There is clear progress in Ukraine
Interview with Paweł Kowal, a post-doctoral fellow at the College of Europe in Natolin and former Member of the European Parliament. Interviewer: Iwona Reichardt
IWONA REICHARDT: You were the first politician representing the European Union to speak on stage at the Maidan in 2013. What are your memories from that time?
PAWEŁ KOWAL: I was informed that things were very serious and I could not wait for any permission, just go quickly to Kyiv. And I went straight away. When I arrived I met up with some experts from the Gorshenin Institute, a think tank in Kyiv. They told me that I had to act quickly and give a speech on the Maidan to show that somebody from the EU was interested in what was going on in Ukraine. I went to the Maidan. I met Mustafa Nayyem who said that of course it was a great idea. So I went on the stage. However, at that time there were two protests. One was the demonstration that convened after Nayyem’s Facebook post, while the political opposition was gathering on the European Square. I decided to go there after I had met with Petro Poroshenko. At European Square we were approached by Arseniy Yatseniuk who asked us to get on stage. After me the head of the Lithuanian Parliament, Loreta Graužinienė, went on the stage.
I would say that this was a symbolic moment when different EU politicians started to come to the Maidan to support the demonstrations. Later these demonstrations were united, but at that time there were still two protests. I participated in both – at the Maidan and at the European Square protest. The speech that was recorded and available on YouTube is the speech from the European Square, which was my second speech that day.
The demonstrations were attended by many politicians – you mentioned some already – who are today actively building the new Ukraine. Poroshenko is Ukraine’s president, and Nayyem is a deputy to the Verkhovna Rada, Ukraine’s parliament…
Well, things are not 100 per cent the way you said. The persons in charge of the protests at the European Square were: Yatseniuk, Oleh Tiahybuk and Vitali Klitschko. These three were back then making the political decisions on behalf of the opposition.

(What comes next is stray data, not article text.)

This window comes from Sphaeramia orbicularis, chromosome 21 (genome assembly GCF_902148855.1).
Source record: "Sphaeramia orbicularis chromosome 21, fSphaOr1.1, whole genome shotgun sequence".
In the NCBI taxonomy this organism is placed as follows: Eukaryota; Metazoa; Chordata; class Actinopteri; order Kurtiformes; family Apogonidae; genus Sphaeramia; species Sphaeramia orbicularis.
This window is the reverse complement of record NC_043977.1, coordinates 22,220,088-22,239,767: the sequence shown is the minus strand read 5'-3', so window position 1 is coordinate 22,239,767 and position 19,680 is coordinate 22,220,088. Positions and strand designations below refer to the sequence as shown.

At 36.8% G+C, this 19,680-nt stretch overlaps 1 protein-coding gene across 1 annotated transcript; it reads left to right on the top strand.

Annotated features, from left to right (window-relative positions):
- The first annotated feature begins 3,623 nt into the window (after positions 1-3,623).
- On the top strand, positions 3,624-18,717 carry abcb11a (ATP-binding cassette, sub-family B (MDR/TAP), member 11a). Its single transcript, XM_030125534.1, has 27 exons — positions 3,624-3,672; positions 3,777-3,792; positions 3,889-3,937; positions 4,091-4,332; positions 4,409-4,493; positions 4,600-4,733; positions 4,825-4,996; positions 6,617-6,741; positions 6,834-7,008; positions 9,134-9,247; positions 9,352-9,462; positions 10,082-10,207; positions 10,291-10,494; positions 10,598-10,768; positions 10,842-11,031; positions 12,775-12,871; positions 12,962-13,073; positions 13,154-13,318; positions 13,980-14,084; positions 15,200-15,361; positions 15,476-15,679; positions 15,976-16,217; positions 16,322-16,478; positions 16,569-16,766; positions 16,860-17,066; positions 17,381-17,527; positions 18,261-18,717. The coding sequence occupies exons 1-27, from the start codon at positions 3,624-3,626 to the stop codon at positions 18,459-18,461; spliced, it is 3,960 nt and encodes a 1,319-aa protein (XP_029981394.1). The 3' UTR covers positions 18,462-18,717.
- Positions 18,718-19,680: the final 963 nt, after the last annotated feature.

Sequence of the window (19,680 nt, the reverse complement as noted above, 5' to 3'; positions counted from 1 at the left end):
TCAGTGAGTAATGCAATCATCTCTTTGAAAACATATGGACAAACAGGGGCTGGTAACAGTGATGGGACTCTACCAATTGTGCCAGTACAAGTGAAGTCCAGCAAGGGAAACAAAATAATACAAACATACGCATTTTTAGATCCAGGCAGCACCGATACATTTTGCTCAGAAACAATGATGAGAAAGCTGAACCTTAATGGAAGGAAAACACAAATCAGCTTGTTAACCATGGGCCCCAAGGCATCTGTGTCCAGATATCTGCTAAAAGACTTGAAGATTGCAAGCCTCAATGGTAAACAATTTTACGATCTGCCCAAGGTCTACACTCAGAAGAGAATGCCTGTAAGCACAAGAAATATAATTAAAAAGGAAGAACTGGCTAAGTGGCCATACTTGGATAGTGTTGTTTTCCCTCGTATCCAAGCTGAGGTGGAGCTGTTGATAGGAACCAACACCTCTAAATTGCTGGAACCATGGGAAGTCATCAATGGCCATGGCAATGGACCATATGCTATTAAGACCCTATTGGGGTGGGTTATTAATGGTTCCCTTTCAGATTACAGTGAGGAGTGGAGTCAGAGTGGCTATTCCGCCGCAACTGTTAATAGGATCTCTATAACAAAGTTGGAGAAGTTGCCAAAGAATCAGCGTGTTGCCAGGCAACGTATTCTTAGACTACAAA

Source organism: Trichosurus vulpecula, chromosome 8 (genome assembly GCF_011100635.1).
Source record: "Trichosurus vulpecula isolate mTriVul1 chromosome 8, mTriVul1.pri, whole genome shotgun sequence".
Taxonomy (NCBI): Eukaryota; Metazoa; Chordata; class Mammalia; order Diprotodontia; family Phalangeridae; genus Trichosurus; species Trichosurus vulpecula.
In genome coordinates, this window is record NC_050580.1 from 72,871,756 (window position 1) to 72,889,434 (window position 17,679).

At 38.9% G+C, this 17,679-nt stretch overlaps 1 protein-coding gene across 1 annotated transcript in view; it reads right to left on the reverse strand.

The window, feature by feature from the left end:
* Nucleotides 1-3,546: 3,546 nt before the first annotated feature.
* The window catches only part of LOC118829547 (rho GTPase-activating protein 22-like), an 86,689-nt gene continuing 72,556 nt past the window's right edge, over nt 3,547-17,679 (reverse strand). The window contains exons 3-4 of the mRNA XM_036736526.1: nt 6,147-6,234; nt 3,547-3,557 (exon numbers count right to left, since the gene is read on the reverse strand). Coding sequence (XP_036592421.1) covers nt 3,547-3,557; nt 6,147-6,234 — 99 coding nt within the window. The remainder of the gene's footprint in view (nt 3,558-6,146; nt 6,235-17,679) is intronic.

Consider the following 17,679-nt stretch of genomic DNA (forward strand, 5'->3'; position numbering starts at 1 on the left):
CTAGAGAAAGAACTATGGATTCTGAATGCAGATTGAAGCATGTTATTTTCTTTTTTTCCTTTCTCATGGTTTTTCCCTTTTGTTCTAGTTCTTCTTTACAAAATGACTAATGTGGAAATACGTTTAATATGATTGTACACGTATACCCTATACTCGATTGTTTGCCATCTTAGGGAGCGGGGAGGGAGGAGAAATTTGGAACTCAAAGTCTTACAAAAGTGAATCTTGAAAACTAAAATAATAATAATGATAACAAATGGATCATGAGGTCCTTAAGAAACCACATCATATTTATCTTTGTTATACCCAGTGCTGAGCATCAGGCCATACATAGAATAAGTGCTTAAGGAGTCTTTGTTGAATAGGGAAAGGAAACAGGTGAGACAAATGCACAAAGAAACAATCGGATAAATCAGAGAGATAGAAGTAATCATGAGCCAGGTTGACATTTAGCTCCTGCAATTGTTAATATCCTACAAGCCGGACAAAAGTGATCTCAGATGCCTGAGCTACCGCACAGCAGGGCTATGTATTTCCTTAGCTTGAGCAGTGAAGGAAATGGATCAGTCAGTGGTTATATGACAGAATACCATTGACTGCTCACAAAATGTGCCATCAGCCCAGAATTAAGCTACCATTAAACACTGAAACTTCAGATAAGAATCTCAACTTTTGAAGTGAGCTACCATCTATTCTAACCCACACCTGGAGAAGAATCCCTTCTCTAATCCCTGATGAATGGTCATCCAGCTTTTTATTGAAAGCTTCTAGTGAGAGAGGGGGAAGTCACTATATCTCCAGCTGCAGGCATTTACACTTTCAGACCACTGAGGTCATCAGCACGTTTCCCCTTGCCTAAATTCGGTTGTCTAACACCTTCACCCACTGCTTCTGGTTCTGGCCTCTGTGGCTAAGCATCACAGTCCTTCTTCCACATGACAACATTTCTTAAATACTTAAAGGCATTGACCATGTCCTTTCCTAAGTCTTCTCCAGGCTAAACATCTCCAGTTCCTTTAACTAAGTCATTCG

Yes, we remember them being called the Three Tenors…
Right. At that time Petro Poroshenko was treated with some distance by those politicians.
Was it because he was one of the oligarchs?
I don’t think it was because of his wealth, but more because they were aware that there was something new politically going on and were unwilling to share the space. This in my view is the genesis of Poroshenko’s success – he saw that they were not accepting him fully, so he focused on working with public opinion and the demonstrators. I saw it, coming later to Kyiv almost every week, sometimes more, and walking with him on the Maidan. I could see how his charisma was growing. I could see how he was turning from a politician who was treated with distance into a politician increasingly admired by the people. Demonstrators were willingly approaching him, making small groups, listening to his short speeches. This was growing and growing and at a certain point, Poroshenko did not need the stage at all; his sheer presence at the Maidan was generating enthusiasm among the demonstrators.
Five years after these events, what is your assessment of Ukraine?
I think that we have a right to make a comparison with the post-Orange revolution period, which is the most important reference point. We shouldn’t judge events by our own idealistic ideas, but rather focus on a realistic assessment of what was possible and compare it with what was achieved after 2004.
So what has been achieved?
In my view, if we base our assessment on events from 2004, the balance is clearly positive. Ukraine has become a politically stable state with a politically stable government. It has managed to maintain the interest of the West and the political protection of the EU and the United States.
It has managed to carry out deep reforms in some areas, for example in the army. In this regards the war in Donbas somewhat helped as military combat has forced the reform and a different approach to, for example, military procurement as well as a different organisation of civilian-military matters. It also forced the government to tackle difficult issues such as how to properly design the command structure. Yes, I would say the army is one of the main institutions that has really improved in Ukraine.